Hibbitt v Secretary of State for Communities and Local Government [2016] EWHC 2853.

  • The High Court has clarified that a “conversion” of an agricultural building can constitute permitted development under Class Q, but a “rebuild” cannot.
  • The distinction is a matter of planning judgment, but it is far from clear where the dividing line falls.

The Claimants proposed to develop a 30 metre, steel-framed barn, which was largely open on three sides, on their land at Wysall, Nottinghamshire into a dwelling-house. They sought approval from Rushcliffe Borough Council (“the Council”) arguing that planning permission was not required on the basis that the proposed works constituted a “permitted development”. After the Council refused and an appeal to a the Secretary of State failed, the Claimants applied to the High Court under section 288 Town and Country Planning Act 1990 to quash the decision of the Inspector refusing the appeal.

The Town and Country Planning (General Permitted Development) (England Order 2015 (“the Order”) provides that planning permission should be granted for classes of development that constitute permitted development in Schedule 2. Class Q of Part 3 of Schedule 2 (“Class Q”) permits buildings operations which are reasonably necessary to convert an agricultural building to a dwelling house. Class Q.1 then sets out various restrictions to the general permission granted by Class Q. 

Further guidance is provided by §105 of the NPPG. This states that the permitted development right under Class Q “assumes that the agricultural building is capable of functioning as a dwelling.” It further states that: 

“It is not the intention of the permitted development right to include the construction of new structural elements for the building. Therefore it is only where the existing building is structurally strong enough to take the loading which comes from the external works to provide for residential use that the building would be considered to have the permitted development right.”

The Inspector accepted the Claimants’ submissions that the barn was structurally strong enough to bear the load of the proposed development, and that substantial works could fall under the scope of Class Q. However, she observed that Class Q presupposes that the works comprise “conversion” and found that the proposed development of the barn, which included the construction of all four exterior walls, would be “so extensive as to comprise rebuilding” (quoted at §14). 

In his judgment, Green J, notes that there was no dispute between the parties that the barn constituted an “agricultural building” within the meaning of the Order, or that the proposed works were reasonably necessary for the change of use of the building from a barn to a dwelling-house, and that the Inspector accepted these points. He states that the essence of the dispute between the parties was whether the proposed conversion amounted to a rebuild, and whether it would be relevant even if it did amount to a rebuild. In §24, he states:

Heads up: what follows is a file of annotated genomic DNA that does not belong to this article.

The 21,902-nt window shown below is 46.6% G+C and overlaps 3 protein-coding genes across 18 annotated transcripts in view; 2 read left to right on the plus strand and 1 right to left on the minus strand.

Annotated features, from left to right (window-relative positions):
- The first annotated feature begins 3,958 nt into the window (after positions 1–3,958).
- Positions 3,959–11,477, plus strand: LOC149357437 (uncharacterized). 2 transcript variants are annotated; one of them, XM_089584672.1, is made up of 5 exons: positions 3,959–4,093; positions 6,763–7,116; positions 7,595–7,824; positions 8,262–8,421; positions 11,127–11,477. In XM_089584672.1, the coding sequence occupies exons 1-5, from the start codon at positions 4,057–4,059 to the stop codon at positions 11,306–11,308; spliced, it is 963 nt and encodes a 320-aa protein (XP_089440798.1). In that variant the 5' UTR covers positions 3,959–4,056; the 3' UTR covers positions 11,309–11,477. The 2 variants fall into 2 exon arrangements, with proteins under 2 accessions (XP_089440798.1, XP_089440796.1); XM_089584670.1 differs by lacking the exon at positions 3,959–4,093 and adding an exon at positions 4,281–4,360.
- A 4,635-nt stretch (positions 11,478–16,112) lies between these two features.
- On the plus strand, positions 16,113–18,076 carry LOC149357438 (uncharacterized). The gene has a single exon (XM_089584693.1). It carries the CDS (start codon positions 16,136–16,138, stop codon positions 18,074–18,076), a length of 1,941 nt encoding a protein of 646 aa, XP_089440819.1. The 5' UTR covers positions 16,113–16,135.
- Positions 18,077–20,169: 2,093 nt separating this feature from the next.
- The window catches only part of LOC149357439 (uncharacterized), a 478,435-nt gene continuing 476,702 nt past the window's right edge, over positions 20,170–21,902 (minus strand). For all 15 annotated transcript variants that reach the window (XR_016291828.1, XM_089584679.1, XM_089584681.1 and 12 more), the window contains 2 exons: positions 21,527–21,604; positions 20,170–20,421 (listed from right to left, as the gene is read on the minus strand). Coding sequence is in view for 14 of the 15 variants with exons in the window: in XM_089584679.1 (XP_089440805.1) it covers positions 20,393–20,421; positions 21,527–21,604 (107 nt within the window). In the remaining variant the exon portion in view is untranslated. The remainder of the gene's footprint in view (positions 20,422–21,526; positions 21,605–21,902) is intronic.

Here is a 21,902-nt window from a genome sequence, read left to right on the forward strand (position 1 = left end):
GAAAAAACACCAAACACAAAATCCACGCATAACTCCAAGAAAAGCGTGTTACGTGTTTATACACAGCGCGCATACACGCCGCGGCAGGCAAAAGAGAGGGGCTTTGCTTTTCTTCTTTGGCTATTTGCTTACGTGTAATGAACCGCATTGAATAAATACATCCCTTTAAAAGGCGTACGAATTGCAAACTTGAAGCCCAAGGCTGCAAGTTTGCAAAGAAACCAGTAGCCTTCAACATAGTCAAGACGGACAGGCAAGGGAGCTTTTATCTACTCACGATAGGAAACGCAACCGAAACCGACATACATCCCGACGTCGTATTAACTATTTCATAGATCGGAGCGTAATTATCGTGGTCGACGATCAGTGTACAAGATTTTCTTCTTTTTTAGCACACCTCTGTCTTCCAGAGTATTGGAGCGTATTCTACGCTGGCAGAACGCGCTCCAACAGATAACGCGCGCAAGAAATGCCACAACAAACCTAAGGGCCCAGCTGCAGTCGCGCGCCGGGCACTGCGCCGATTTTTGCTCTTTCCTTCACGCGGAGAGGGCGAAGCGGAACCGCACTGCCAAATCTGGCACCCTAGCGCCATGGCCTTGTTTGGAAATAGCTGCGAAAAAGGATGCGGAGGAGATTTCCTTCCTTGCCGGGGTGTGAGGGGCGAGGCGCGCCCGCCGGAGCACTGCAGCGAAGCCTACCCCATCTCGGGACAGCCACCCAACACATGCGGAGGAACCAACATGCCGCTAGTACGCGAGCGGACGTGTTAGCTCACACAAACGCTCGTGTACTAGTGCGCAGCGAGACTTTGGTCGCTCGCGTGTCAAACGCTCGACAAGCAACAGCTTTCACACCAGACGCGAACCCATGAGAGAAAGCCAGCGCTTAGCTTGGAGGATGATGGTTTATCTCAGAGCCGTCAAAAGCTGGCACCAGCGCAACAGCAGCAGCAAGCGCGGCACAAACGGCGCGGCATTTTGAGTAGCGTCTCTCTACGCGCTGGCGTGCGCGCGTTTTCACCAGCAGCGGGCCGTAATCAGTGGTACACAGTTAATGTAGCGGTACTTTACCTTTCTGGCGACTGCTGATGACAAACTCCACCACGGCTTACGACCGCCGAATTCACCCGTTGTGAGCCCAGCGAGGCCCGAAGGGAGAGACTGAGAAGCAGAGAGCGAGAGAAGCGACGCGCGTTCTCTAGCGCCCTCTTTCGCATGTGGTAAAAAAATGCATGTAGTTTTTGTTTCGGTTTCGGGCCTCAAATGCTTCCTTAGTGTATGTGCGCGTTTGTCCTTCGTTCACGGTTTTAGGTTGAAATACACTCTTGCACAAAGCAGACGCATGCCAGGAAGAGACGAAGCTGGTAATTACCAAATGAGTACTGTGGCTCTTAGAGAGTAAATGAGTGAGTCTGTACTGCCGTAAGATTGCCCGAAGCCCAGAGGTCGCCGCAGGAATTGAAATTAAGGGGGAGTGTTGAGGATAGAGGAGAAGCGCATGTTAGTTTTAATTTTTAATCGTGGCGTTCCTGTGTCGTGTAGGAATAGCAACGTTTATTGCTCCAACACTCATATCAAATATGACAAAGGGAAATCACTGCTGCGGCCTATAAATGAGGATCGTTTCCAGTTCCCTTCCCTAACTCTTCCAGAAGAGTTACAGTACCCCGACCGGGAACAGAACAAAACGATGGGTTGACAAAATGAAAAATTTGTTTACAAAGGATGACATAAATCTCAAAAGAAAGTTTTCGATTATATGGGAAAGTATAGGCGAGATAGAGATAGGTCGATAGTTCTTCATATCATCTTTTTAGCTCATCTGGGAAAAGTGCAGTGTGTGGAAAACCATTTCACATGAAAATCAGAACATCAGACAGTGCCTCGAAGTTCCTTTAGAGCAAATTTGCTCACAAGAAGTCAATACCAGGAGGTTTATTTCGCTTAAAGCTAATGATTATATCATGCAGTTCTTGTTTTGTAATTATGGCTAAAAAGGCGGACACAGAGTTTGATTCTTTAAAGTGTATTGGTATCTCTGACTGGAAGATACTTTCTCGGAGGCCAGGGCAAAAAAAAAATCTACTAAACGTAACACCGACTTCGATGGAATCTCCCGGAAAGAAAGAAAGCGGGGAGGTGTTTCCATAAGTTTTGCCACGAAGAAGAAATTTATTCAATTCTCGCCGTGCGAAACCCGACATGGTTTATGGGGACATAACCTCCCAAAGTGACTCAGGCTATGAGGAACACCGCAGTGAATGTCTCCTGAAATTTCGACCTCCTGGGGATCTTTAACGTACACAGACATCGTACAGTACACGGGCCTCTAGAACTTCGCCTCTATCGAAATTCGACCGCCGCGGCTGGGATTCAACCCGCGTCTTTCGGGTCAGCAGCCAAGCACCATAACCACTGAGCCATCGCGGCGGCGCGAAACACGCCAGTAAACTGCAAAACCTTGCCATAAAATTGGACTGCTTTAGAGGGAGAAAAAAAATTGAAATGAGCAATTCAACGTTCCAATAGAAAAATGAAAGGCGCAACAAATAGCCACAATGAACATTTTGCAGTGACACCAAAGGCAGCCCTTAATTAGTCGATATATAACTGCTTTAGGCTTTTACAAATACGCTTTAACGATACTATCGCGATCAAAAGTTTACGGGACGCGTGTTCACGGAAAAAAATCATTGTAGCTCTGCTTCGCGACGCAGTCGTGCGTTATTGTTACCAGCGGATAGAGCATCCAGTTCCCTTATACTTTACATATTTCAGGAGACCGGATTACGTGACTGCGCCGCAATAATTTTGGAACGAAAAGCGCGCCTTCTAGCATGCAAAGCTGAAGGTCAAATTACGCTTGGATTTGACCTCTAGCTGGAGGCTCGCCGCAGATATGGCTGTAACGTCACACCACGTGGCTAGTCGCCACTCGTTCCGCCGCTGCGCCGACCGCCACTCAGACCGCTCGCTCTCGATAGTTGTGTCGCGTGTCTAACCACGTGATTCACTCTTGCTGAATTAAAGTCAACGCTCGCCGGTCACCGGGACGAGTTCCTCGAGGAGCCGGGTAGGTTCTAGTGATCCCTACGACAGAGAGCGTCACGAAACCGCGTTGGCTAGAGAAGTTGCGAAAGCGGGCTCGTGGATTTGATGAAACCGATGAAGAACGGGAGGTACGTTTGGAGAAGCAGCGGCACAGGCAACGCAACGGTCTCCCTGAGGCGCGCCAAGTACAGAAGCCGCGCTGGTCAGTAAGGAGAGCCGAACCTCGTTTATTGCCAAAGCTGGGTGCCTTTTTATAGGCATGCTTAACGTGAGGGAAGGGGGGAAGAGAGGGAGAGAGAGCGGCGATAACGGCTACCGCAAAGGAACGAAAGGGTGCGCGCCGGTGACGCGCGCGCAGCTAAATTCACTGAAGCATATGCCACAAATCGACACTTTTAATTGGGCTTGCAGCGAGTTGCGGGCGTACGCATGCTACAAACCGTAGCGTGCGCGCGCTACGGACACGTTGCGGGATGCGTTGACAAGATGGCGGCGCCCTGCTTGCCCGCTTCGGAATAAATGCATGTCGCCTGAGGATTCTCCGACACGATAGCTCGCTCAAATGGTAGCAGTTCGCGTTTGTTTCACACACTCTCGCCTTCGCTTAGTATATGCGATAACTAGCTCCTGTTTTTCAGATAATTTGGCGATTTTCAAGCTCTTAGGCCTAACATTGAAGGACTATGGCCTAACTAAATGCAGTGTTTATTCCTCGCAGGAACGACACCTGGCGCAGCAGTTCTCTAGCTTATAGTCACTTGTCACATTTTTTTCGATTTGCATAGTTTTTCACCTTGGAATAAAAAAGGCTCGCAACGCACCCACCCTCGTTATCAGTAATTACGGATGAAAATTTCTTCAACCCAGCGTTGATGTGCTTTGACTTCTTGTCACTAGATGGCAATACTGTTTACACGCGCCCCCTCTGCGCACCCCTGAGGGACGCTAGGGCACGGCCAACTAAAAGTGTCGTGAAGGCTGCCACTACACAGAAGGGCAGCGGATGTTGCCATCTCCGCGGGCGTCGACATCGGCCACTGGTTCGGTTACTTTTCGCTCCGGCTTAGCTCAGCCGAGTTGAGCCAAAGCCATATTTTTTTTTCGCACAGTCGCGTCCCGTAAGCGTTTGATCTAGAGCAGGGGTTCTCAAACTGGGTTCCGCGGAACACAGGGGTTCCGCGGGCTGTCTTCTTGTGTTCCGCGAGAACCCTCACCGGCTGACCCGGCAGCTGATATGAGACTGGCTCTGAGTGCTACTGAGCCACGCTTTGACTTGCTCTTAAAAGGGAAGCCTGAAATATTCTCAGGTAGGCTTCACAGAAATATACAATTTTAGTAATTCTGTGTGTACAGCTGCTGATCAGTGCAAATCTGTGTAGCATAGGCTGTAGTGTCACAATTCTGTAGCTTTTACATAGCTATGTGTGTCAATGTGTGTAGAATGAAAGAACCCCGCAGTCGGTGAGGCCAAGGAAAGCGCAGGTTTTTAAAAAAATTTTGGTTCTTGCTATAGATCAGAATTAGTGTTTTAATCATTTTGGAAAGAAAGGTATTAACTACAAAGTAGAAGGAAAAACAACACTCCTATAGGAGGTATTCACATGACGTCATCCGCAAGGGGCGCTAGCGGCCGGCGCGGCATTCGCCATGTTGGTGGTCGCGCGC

“The question boils down to (i) whether inherent in the concept of “conversion” is a limit introduced by the concept of a “rebuild”; and (ii) whether even if there is that limit it is already incorporated into Class Q by virtue of the other limitations in the Order.”

While Green J indicates that he found the submissions on behalf of both the Claimants and the Secretary of State persuasive, he found for the Secretary of State and upheld the decision of the Inspector. 

Green J held that there is a conceptual difference between a “rebuild” and a “conversion” and that the concept of “conversion” introduces a discrete threshold. His reasons include the fact that the concept of conversion is found in the overarching provisions of Class Q (i.e. not in Q.1). Further, he states that it is inappropriate to look to the dictionary when seeking to define the distinction as the Order was drafted for a professional audience and the distinction should be understood in a planning context. 

This judgment will provide some encouragement to local planning authorities seeking to restrict the development of agricultural barns into dwelling-houses. Nevertheless, the distinction between a conversion and a rebuild is indefinite. Green J makes clear that the extent of the works is not decisive. In §34, he states, “In many permitted developments the work might be extensive yet that does not thereby disqualify a development from automatic permission.” 

In addition, it seems that no assistance is provided by the requirement in §105 NPPG that, “The permitted development right under Class Q assumes that the agricultural building is capable of functioning as a dwelling”. After considering the meaning of this, Green J concludes, “Ultimately I do not gain very much from these particular words…” (§33). In any event, even if it were possible to establish that an agricultural building was “capable of functioning as a dwelling” this would not be, in itself, decisive. The barn in the present case met the further requirement in §105 NPPG that the “existing building structure is structurally strong enough to take the loading which comes from the external works”, yet the development was still classed as a rebuild rather than as a conversion. 

In conclusion, while the High Court has clarified that there is a difference between a conversion of an agricultural building which does not require planning permission and the rebuilding of an agricultural building which does, and that the distinction is a matter of planning judgment, there remains considerable confusion as to where the dividing line falls. It will therefore be very difficult for anyone to predict how Inspectors will view particular developments upon appeal.

This publication was written by Howard Leithead Pupil Barrister at No5 Barristers Chambers.